DEG(expression) Converts an angle measured in radians to an approximately equivalent angle measured in degrees

*Functions names are case insensitive.

Supported Constants

Constant Description
PI The value of PI, exact to 100 digits

Adding descriptions to JMX beans using an annotation wrapper

When working with standard JMX beans, a constant source of disappointment is the lack of descriptive information about the beans, attributes and operations.

Have a look again at how JConsole displays a bean, from my previous JMX introductory example:

JConsole view of a standard MBean

Now wouldn’t it be nice if it would look more like that:

JConsole view of a fully described MBean

Notice that attribute and operation names are now more meaningful than just some more or less cryptically Java identifiers. Also, the operation parameter to Shutdown now is correctly named, not the absolute meaningless p1 that makes any administrator scratch his head, if he doesn’t have your source code at hand.

And last but not least, there are real descriptions to all the elements in the info table!

What a pity that, though this is part of the JMX standard, it is not possible to achieve it using standard MBeans.

The only possibility is to create a so called Dynamic MBean. But this means implementing a rather complex and abstract interface and a lot of code to write for every bean.

Wouldn’t it be nice to define our example bean in a way like this?

 @JMXBean(description = "My first JMX bean test")
 public class MyBean {
    int level = 0;
    @JMXBeanAttribute(name = "Floor Level", description = "The current floor level")
    public int getLevel() {
        return level;
    }
    @JMXBeanAttribute
    public void setLevel(int newLevel) {
        level = newLevel;
    }
    @JMXBeanOperation(name = "Echo Test", description = "Echoes the parameter back to you")
    public String myMethod(
            @JMXBeanParameter(name = "Input", description = "String of what to echo") String param) {
        return "You said " + param;
    }
 }

Luckily, this is possible with a small wrapper utility that I created, named JMXWrapper.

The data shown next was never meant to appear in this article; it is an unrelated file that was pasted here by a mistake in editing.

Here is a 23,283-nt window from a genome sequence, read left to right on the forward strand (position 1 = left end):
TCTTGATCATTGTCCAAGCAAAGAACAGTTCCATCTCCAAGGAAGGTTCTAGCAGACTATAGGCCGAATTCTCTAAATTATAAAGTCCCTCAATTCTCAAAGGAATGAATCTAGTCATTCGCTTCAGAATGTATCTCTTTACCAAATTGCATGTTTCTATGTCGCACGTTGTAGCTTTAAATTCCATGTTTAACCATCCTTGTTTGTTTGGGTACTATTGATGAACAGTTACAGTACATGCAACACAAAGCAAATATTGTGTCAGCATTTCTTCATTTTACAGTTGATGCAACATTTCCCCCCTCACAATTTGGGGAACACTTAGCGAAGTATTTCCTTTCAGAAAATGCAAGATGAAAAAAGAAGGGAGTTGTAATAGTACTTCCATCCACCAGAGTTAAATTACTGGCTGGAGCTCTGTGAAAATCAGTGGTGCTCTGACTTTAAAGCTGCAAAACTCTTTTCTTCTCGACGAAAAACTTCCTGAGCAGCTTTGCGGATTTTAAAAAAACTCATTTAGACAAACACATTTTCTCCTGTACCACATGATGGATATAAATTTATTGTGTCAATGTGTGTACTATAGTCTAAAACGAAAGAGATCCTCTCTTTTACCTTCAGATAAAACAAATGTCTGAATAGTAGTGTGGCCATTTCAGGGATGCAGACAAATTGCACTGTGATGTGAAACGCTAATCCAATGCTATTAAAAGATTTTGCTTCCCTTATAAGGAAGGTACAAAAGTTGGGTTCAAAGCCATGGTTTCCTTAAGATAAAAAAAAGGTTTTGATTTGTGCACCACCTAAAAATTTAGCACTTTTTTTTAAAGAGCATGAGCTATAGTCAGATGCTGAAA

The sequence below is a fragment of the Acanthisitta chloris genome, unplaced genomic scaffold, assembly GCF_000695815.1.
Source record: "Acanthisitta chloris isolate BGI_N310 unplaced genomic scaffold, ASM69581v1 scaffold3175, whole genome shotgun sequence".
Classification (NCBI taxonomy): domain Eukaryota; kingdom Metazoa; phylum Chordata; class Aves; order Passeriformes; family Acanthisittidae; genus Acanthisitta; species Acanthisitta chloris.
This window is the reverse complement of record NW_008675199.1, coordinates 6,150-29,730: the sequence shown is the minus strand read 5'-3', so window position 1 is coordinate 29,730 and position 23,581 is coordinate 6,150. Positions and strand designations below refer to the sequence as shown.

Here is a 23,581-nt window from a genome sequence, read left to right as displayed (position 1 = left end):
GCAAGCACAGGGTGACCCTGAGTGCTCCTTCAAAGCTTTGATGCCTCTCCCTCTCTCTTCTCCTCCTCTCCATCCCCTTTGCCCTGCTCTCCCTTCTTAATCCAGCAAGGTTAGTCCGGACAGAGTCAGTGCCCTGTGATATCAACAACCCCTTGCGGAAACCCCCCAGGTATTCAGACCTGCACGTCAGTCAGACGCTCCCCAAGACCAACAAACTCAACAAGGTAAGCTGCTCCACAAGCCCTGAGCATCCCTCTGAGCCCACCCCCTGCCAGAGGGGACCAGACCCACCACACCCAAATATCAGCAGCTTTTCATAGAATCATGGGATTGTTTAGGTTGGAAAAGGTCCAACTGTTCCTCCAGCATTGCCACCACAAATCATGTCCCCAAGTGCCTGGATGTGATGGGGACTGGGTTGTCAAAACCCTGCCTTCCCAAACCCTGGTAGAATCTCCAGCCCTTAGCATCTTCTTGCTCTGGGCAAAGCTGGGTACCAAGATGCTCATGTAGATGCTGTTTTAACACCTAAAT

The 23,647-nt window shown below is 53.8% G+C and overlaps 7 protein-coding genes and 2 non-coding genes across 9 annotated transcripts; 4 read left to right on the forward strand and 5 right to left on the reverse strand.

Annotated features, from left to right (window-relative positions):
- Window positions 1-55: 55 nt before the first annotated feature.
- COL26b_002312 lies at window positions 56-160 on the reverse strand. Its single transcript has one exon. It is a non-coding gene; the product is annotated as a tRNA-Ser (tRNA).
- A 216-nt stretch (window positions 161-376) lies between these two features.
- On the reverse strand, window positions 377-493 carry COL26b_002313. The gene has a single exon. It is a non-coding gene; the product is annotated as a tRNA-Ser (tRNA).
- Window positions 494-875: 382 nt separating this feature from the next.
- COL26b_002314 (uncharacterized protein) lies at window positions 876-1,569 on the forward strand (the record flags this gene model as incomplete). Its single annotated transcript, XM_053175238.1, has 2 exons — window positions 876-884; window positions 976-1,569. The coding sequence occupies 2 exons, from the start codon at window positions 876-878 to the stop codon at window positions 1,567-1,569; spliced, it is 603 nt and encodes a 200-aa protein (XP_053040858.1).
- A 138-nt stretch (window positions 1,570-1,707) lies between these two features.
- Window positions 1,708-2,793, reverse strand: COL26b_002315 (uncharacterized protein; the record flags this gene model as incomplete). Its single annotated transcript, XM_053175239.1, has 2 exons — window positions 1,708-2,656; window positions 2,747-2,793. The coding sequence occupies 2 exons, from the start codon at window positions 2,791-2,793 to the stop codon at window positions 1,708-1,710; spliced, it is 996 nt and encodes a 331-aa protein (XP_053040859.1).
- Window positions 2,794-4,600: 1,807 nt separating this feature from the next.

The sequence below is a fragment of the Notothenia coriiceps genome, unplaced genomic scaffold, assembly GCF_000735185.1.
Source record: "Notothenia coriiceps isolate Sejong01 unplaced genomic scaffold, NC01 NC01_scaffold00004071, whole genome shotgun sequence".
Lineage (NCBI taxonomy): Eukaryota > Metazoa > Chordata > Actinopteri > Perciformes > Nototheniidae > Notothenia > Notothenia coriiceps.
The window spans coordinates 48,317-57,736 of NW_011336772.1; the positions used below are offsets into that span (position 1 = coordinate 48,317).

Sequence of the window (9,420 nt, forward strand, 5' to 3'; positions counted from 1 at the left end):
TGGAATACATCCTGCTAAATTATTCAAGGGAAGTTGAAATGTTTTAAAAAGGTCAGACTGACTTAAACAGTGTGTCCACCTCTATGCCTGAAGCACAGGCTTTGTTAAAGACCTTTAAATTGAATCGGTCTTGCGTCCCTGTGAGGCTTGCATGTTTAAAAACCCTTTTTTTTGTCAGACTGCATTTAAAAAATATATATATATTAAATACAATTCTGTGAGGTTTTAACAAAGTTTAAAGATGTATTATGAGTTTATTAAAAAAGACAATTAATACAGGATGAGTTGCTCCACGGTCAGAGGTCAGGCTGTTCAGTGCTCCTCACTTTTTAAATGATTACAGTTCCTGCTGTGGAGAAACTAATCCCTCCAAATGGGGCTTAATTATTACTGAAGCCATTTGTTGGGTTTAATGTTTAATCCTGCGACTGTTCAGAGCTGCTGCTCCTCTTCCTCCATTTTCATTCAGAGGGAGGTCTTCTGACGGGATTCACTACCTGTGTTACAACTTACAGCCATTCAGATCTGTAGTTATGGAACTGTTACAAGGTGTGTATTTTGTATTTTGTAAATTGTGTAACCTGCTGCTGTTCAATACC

With it, you can directly define a JMX bean through Java annotations, give descriptive names and add textual descriptions to all elements of a bean.

Notice that there is no interface definition needed anymore, any POJO (Plain Old Java Object) will do, as long as it follows the MXBean constraints, it can be turned into a dynamic JMX bean by simply adding some annotations.

You can map normal methods to attributes or operations. Read-only, write-only and read-write and boolean attributes are supported. Internal setter and getter method names do not have to follow the Java bean standard but can be any method (with one parameter for a setter and no parameter, but a return type for a getter).

And that’s not all; you can even externalize the names and descriptions and use the standard Java ResourceBundle features to localize the names and descriptions.

So it is possible to present the administration interface in the same language your application or server is running with.

Simply specify a standard Java ResourceBundle name in the JMXBean annotation and then specify name and description keys on the elements:

@JMXBean(resourceBundleName="com.example.my.package.BundleName",
    descriptionKey="myBeanDescription")
        public class MyBean {
           int level = 0;
           @JMXBeanAttribute(nameKey="level", descriptionKey="levelDescription")
           public int getLevel() {
               return level;
           }

The wrapper will automatically load locale specific translations from the resource bundle during bean creation time. If no translation can be found, the standard names and descriptions will be used.